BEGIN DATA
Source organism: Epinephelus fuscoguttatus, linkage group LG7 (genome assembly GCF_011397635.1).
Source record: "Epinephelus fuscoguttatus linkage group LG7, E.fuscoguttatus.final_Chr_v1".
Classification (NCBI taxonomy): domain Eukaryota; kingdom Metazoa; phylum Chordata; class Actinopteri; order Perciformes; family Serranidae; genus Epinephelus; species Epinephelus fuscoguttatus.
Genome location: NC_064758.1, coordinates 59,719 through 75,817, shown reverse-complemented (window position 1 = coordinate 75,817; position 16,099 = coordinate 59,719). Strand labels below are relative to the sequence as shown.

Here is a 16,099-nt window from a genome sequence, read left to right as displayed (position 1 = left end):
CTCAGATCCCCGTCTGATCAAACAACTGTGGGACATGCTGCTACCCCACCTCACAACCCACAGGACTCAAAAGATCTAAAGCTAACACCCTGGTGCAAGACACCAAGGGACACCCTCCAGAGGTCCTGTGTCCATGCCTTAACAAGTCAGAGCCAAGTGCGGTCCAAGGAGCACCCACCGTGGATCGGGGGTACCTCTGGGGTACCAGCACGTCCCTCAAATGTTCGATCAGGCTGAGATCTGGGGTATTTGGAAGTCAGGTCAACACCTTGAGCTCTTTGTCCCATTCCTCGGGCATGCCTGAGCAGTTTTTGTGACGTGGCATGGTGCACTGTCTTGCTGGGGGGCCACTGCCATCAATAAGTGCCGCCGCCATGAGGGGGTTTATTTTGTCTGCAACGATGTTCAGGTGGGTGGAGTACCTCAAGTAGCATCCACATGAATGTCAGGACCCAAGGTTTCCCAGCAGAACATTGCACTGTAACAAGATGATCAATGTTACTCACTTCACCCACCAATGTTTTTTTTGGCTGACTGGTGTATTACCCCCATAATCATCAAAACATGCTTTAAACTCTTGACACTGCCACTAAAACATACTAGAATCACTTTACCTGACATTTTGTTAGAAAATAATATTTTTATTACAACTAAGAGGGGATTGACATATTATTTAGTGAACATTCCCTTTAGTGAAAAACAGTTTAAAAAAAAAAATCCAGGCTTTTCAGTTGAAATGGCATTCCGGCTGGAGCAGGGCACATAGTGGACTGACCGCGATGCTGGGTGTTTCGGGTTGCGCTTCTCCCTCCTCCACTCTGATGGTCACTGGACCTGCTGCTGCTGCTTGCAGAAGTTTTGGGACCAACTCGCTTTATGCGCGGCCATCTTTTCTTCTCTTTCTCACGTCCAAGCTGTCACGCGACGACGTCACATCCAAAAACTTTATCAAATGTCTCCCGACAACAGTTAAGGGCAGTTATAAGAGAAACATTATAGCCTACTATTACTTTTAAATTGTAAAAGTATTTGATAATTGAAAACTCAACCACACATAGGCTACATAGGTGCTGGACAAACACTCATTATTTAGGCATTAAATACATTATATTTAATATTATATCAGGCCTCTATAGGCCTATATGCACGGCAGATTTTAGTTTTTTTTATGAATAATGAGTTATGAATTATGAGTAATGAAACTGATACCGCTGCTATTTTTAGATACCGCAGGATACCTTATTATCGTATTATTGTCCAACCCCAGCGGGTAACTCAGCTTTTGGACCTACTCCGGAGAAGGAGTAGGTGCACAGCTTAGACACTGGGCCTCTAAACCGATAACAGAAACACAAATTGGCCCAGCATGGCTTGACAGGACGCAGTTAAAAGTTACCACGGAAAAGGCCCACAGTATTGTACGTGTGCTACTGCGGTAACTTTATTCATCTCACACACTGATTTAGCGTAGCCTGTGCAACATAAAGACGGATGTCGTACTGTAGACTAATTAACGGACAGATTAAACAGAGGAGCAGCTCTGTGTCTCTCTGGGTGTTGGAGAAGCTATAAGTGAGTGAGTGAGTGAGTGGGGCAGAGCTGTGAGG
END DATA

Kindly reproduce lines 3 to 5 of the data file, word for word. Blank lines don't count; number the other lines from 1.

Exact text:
Classification (NCBI taxonomy): domain Eukaryota; kingdom Metazoa; phylum Chordata; class Actinopteri; order Perciformes; family Serranidae; genus Epinephelus; species Epinephelus fuscoguttatus.
Genome location: NC_064758.1, coordinates 59,719 through 75,817, shown reverse-complemented (window position 1 = coordinate 75,817; position 16,099 = coordinate 59,719). Strand labels below are relative to the sequence as shown.

Here is a 16,099-nt window from a genome sequence, read left to right as displayed (position 1 = left end):